Barbarism (linguistics)

A barbarism is a non-standard word, expression or pronunciation in a language, particularly one regarded as an error in morphology, while a solecism is an error in syntax. [1] The label was originally applied to mixing Ancient Greek or Latin with other languages. It expanded to indicate any inappropriate words or expressions in classical studies, and eventually to any language considered unpolished or rude. [2] The term is used mainly for the written language. With no accepted technical meaning in modern linguistics, the term is little used by contemporary descriptive scientists. [3]

Origin

The word barbarism was originally used by the Greeks for foreign terms used in their language. ("Barbarism" is related to the word "barbarian"; the ideophone "bar-bar-bar" was the ancient Greek equivalent of modern English "blah-blah-blah", meant to sound like gibberish — hence the negative connotation of both barbarian and barbarism). [4][ full citation needed]

The earliest use of the word in English to describe inappropriate usage was in the sixteenth century to refer to mixing other languages with Latin or Greek, especially in texts treating Classics. [2] By the seventeenth century barbarism had taken on a more general, less precise sense of unsuitable language. In The History of Philosophy, for example, Thomas Stanley declares, "Among the faults of speech is Barbarisme, a phrase not in use with the best persons, and Solecisme, a speech incoherently framed" [ sic]. [5] Hybrid words, which combine affixes or other elements borrowed from multiple languages, were sometimes decried as barbarism. Thus the authors of the Encyclopædia Metropolitana criticized the French word linguistique ("linguistics") as "more than ordinary barbarism, for the Latin substantive lingua is here combined, not merely with one, but with two Greek particles". [6] Such mixing is generally considered standard in contemporary English. [3]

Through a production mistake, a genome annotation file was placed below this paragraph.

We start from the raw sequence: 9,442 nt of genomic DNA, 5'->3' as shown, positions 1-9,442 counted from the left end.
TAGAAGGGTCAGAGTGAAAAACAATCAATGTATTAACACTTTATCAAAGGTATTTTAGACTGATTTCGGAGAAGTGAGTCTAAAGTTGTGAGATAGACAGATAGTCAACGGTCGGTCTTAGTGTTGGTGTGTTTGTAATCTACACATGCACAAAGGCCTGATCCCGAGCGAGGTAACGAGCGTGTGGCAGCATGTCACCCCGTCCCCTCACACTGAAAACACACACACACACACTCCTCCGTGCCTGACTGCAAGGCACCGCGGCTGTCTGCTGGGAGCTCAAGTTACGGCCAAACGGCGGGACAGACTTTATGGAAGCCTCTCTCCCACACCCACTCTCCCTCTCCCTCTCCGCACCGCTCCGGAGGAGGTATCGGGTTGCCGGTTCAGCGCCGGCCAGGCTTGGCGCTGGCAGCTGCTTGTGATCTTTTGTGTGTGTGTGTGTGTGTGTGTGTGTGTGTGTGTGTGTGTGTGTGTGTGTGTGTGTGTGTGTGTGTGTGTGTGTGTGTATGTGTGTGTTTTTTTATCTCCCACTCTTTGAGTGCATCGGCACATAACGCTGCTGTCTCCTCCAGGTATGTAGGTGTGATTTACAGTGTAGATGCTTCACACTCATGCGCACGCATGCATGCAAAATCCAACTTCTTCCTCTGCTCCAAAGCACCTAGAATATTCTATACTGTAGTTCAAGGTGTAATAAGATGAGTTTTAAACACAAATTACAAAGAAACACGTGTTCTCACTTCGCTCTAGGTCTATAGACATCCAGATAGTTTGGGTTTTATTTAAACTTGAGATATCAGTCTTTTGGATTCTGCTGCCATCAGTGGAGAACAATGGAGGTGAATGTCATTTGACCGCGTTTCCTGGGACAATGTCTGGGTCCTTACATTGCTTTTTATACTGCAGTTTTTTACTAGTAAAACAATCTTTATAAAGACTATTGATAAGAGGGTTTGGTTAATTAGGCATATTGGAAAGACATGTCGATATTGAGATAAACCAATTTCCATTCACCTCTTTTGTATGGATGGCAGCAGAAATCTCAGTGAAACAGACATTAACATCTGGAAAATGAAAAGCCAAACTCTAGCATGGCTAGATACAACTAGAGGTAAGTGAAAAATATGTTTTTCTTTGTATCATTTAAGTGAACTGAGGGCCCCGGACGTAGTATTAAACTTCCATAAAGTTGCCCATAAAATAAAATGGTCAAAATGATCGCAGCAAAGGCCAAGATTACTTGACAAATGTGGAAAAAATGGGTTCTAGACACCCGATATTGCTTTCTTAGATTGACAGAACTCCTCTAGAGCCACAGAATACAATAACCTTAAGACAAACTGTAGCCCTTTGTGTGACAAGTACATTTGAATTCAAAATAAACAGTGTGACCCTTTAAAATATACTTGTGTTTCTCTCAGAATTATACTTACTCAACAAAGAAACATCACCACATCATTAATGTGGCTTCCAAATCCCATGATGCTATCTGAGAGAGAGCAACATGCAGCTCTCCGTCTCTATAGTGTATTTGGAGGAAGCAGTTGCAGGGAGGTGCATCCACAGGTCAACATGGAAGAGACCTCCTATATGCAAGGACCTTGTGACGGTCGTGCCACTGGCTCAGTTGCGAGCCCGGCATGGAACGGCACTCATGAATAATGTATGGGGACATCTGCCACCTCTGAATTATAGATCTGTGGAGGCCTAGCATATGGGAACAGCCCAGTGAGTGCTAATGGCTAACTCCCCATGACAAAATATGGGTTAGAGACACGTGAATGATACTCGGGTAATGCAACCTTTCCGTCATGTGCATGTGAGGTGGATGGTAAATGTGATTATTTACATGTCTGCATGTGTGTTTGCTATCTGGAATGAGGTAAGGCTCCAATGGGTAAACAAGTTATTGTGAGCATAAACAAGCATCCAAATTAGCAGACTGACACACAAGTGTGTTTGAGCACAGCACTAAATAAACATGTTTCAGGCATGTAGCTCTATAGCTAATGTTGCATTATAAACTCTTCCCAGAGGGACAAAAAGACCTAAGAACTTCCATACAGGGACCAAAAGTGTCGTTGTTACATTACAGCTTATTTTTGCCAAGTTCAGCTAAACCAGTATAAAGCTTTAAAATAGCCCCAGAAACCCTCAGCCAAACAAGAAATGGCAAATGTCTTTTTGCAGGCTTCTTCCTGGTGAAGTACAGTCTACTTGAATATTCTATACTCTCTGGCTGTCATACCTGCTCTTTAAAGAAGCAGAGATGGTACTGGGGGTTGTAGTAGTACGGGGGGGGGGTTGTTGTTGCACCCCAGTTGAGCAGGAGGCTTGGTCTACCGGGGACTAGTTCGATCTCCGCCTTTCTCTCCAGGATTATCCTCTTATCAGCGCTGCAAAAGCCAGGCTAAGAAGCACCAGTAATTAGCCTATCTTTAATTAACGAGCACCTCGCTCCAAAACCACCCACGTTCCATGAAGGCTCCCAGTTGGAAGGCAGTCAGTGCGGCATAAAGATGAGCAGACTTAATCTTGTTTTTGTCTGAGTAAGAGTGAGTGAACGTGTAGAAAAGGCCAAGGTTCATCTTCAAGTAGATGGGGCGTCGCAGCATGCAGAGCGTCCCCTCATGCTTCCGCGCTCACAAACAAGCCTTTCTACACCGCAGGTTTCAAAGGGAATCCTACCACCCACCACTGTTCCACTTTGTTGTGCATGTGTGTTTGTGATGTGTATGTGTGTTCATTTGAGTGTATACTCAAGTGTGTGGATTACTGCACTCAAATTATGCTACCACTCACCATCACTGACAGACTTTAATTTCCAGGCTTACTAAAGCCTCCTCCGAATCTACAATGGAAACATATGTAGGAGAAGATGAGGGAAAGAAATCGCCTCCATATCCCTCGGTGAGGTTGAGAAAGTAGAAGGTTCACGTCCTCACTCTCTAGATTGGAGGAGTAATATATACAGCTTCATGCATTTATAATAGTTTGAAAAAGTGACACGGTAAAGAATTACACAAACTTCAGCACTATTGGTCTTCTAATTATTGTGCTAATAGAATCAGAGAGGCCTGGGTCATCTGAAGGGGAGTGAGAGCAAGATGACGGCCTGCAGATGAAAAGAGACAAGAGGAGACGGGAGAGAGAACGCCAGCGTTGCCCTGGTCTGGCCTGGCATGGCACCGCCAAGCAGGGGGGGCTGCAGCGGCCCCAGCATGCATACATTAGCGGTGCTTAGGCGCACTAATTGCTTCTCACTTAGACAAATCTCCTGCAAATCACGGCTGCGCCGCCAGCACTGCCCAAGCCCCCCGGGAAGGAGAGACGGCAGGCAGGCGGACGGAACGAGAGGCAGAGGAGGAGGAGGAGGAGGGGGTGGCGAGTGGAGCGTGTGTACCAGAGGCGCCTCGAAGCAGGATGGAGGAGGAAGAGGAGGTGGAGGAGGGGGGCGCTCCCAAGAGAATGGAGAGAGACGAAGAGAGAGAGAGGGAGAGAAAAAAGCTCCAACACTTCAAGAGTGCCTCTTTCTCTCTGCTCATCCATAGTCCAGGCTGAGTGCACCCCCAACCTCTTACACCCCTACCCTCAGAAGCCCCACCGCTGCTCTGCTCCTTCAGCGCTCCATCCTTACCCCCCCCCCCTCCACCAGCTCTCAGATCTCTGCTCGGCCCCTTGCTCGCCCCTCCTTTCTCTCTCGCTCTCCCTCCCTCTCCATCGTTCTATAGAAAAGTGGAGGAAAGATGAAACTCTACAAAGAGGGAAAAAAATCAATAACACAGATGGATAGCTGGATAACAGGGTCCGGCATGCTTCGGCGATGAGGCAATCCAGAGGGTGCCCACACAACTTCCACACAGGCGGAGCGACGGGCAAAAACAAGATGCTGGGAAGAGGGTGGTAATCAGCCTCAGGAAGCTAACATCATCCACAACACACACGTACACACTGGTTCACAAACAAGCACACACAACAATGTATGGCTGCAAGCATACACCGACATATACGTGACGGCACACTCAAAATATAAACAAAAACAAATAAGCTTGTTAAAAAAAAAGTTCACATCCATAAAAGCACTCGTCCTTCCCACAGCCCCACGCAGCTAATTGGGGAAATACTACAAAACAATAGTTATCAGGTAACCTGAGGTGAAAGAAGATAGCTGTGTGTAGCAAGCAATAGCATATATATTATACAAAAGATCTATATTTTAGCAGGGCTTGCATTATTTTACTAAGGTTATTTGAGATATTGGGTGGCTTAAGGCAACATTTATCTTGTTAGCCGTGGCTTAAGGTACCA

Although barbarism has no precise technical definition, the term is still used in non-technical discussions of language use to describe a word or usage as incorrect or nonstandard. [3] Gallicisms (use of French words or idioms), Germanisms, Hispanisms, and so forth in English can be construed as examples of barbarisms, as can Anglicisms in other languages.[ citation needed]

Other Languages
العربية: لفظ بربري
беларуская: Варварызм
беларуская (тарашкевіца)‎: Барбарызм
català: Barbarisme
Чӑвашла: Варваризм
čeština: Barbarismus
dansk: Barbarisme
Deutsch: Barbarismus
eesti: Barbarism
Ελληνικά: Βαρβαρισμός
español: Barbarismo
euskara: Barbarismo
français: Barbarisme
italiano: Barbarismo
қазақша: Варваризм
Кыргызча: Варваризм
Latina: Barbarismus
latviešu: Barbarisms
lietuvių: Barbarizmas
magyar: Barbarizmus
македонски: Варваризми
Nederlands: Barbarisme
oʻzbekcha/ўзбекча: Varvarizmlar
polski: Barbaryzm
português: Barbarismo
română: Barbarism
русский: Варваризм
svenska: Barbarism
татарча/tatarça: Варваризм
Türkçe: Barbarizm
українська: Варваризм